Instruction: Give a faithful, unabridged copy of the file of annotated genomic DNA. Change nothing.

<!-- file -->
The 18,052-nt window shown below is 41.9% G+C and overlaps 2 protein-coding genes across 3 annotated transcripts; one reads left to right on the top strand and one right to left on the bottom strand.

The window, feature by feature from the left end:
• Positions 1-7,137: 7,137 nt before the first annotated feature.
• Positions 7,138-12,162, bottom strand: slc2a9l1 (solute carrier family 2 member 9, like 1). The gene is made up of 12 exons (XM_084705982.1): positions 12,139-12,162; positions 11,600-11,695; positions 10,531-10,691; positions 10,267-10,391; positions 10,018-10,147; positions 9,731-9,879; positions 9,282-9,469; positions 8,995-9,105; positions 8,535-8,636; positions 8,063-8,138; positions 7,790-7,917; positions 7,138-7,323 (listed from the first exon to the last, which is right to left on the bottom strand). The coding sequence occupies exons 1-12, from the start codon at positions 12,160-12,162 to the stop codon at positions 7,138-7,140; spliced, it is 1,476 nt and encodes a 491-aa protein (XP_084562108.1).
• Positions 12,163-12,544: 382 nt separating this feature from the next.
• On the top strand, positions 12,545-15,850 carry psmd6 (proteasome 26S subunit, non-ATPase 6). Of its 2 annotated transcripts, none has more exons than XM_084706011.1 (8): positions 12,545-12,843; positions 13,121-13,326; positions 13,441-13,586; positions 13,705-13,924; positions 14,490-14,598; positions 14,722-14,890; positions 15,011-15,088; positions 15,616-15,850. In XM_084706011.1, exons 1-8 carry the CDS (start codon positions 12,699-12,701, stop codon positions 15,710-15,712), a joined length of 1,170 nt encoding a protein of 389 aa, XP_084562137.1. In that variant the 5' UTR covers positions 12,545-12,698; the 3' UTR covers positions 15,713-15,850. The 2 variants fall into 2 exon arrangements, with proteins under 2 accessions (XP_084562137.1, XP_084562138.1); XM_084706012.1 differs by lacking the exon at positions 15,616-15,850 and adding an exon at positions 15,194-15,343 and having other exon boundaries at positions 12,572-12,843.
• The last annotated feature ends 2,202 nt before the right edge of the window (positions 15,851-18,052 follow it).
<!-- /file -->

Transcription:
The 18,052-nt window shown below is 41.9% G+C and overlaps 2 protein-coding genes across 3 annotated transcripts; one reads left to right on the top strand and one right to left on the bottom strand.

The window, feature by feature from the left end:
• Positions 1-7,137: 7,137 nt before the first annotated feature.
• Positions 7,138-12,162, bottom strand: slc2a9l1 (solute carrier family 2 member 9, like 1). The gene is made up of 12 exons (XM_084705982.1): positions 12,139-12,162; positions 11,600-11,695; positions 10,531-10,691; positions 10,267-10,391; positions 10,018-10,147; positions 9,731-9,879; positions 9,282-9,469; positions 8,995-9,105; positions 8,535-8,636; positions 8,063-8,138; positions 7,790-7,917; positions 7,138-7,323 (listed from the first exon to the last, which is right to left on the bottom strand). The coding sequence occupies exons 1-12, from the start codon at positions 12,160-12,162 to the stop codon at positions 7,138-7,140; spliced, it is 1,476 nt and encodes a 491-aa protein (XP_084562108.1).
• Positions 12,163-12,544: 382 nt separating this feature from the next.
• On the top strand, positions 12,545-15,850 carry psmd6 (proteasome 26S subunit, non-ATPase 6). Of its 2 annotated transcripts, none has more exons than XM_084706011.1 (8): positions 12,545-12,843; positions 13,121-13,326; positions 13,441-13,586; positions 13,705-13,924; positions 14,490-14,598; positions 14,722-14,890; positions 15,011-15,088; positions 15,616-15,850. In XM_084706011.1, exons 1-8 carry the CDS (start codon positions 12,699-12,701, stop codon positions 15,710-15,712), a joined length of 1,170 nt encoding a protein of 389 aa, XP_084562137.1. In that variant the 5' UTR covers positions 12,545-12,698; the 3' UTR covers positions 15,713-15,850. The 2 variants fall into 2 exon arrangements, with proteins under 2 accessions (XP_084562137.1, XP_084562138.1); XM_084706012.1 differs by lacking the exon at positions 15,616-15,850 and adding an exon at positions 15,194-15,343 and having other exon boundaries at positions 12,572-12,843.
• The last annotated feature ends 2,202 nt before the right edge of the window (positions 15,851-18,052 follow it).